Do you feel that many of the Chinese players are actually under-rated? We hear time and again about unranked Chinese players coming out of nowhere and toppling seeded players. Is this true? Why does this happen?
Anand Pawar:
The Chinese have a perfect system in place as far as any sport is concerned.
When it comes to Badminton , they have hundreds or players who are very good so it is very easy for them to produce new talents on a regular basis who can be world class players. They tend to peak at a very early age unlike Indians who usually peak at a later age.
They have a very strict and planned regime in place with the latest training methods and unlimited resources and infrastructure which enables them to train accordingly to be the best.

In general, the Chinese players are considered to be much stronger than Indian players. Don’t they have any chinks in their armor? What is your opinion? Do you use any different strategies when playing against them, as compared to European opponents?
Anand Pawar:
The Chinese are physically stronger but in the last few years a few of the Indians have been able to match them as far as speed and strength are concerned.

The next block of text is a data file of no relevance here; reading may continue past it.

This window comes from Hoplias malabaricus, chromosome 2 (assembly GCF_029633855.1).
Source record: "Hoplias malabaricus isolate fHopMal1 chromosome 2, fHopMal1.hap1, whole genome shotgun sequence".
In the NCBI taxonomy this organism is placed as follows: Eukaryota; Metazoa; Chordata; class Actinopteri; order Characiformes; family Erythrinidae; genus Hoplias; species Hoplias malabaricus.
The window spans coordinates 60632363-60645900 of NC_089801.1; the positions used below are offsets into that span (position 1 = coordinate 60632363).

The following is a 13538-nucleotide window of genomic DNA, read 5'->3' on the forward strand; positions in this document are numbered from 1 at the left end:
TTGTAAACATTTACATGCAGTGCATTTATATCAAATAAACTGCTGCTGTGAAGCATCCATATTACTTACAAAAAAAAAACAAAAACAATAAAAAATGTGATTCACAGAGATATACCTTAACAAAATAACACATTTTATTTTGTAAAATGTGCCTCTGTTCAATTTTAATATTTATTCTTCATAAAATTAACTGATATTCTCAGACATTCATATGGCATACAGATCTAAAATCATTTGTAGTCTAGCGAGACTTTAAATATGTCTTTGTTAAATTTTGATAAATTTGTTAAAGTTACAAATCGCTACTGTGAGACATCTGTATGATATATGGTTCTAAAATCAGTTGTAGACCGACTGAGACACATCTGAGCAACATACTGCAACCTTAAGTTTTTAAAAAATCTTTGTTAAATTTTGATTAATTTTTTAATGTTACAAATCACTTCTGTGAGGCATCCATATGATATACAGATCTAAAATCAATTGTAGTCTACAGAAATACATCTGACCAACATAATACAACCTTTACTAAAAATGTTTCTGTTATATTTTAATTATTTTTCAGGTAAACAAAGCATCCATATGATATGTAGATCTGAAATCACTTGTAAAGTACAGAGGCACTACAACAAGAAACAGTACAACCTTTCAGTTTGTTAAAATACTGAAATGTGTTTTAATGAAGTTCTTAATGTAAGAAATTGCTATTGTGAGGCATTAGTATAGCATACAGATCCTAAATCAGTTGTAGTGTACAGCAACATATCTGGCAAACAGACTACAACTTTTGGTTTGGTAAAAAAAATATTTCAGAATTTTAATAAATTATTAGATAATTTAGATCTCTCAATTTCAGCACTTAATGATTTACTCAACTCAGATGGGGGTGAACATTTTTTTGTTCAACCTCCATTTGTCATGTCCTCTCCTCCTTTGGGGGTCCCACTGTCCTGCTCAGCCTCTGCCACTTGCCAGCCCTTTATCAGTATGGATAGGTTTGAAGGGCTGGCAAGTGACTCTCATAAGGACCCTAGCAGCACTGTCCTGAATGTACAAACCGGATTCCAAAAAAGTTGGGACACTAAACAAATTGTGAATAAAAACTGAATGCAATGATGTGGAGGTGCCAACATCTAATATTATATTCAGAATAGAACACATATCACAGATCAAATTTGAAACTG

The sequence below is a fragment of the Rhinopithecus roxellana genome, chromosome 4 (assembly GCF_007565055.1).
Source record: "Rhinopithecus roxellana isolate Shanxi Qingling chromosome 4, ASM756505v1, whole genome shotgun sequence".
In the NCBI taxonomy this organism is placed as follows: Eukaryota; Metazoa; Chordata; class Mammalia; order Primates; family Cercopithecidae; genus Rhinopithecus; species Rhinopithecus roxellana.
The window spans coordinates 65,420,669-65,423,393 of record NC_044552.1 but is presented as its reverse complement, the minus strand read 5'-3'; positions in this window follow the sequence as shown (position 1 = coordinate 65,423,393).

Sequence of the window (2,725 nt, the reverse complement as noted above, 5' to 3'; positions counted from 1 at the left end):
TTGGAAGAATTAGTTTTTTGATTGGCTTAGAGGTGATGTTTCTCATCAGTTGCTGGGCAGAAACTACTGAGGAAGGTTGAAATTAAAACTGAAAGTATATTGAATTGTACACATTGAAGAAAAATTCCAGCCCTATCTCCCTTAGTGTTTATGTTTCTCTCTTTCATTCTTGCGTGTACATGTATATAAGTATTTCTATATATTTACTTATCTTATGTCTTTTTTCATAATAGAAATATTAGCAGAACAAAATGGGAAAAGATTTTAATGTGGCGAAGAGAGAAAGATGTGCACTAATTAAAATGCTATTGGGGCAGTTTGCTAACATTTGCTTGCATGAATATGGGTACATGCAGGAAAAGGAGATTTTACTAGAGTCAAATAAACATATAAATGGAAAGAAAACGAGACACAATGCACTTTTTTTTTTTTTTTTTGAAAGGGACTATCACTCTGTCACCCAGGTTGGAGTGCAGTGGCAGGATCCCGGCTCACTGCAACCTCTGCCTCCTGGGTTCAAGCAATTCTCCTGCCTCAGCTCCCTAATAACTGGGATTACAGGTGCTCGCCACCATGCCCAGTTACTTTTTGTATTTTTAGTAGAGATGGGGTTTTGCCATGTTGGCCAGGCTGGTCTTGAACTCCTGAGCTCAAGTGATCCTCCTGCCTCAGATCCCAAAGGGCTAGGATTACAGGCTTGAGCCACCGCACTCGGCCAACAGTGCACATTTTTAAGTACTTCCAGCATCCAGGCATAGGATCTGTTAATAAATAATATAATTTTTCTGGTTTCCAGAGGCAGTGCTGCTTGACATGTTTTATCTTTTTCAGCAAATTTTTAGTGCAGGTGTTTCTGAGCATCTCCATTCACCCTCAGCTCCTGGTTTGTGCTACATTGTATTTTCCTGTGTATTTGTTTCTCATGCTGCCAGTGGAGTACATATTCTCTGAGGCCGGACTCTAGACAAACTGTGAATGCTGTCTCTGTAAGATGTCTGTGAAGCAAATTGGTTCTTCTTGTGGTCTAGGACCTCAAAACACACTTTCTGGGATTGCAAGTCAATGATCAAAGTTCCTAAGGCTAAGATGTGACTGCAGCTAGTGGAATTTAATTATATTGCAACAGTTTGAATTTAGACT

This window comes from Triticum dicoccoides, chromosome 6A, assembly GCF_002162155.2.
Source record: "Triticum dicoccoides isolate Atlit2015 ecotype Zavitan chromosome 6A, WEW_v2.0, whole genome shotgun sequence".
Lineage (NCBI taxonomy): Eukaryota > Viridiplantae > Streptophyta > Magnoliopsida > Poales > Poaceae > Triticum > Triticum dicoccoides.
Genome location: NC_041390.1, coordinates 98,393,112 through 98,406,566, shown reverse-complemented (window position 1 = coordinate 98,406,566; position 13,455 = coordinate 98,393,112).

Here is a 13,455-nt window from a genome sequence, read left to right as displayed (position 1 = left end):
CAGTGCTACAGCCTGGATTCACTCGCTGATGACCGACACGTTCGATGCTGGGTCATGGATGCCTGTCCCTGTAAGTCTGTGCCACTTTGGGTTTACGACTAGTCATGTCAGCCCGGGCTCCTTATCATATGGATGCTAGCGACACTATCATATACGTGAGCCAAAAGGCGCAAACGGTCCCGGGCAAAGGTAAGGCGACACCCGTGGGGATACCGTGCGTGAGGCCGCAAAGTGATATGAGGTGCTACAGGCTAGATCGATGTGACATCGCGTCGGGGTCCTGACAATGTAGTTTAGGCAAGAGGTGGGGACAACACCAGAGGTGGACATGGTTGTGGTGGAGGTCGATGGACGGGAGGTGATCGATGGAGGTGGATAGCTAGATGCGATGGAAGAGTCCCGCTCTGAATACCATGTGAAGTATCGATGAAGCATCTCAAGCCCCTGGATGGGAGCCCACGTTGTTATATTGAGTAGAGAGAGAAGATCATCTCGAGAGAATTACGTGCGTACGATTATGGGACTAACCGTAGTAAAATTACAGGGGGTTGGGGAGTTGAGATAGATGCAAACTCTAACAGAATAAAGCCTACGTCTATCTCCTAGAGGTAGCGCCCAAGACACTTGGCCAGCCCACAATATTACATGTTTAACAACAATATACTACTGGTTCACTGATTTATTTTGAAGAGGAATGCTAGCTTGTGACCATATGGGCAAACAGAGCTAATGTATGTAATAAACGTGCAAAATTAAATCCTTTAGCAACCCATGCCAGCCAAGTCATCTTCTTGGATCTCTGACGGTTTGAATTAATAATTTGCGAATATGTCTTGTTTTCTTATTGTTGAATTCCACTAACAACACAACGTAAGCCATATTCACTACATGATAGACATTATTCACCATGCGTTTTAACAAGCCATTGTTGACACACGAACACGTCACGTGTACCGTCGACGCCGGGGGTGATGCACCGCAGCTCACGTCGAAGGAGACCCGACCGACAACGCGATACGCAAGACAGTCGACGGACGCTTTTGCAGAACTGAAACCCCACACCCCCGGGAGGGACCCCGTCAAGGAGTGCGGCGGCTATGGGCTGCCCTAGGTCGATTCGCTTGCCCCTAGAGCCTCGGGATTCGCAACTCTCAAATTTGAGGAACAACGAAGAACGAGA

Indian players are far ahead when it comes to strokeplay and deception and this is the advantage we hold over many of the Chinese.
We would probably use the same strategy while playing the Europeans with a few minor changes of course.The game is not as physically demanding while playing Europeans as compared to playing Asians.

Anand, you are currently world number 44, and all the Indian sports lovers would love to see you rise further up in the charts soon. Is there too much of a difference in the world’s top 50 players? What are the deciding factors according to you?
Anand Pawar:
I would say there isn't much difference in the Top 50 in the world in Mens Singles apart from the Top 10 players. You can feel that they are playing in a whole different level other from the rest and it would take a huge effort to beat one of them. 
The game has become very competitive with the change in the scoring system and one can go in with a chance to win against anyone.

Anand, what advice would you like to give to young aspiring junior players in India, who are turning to the sport?
Anand Pawar: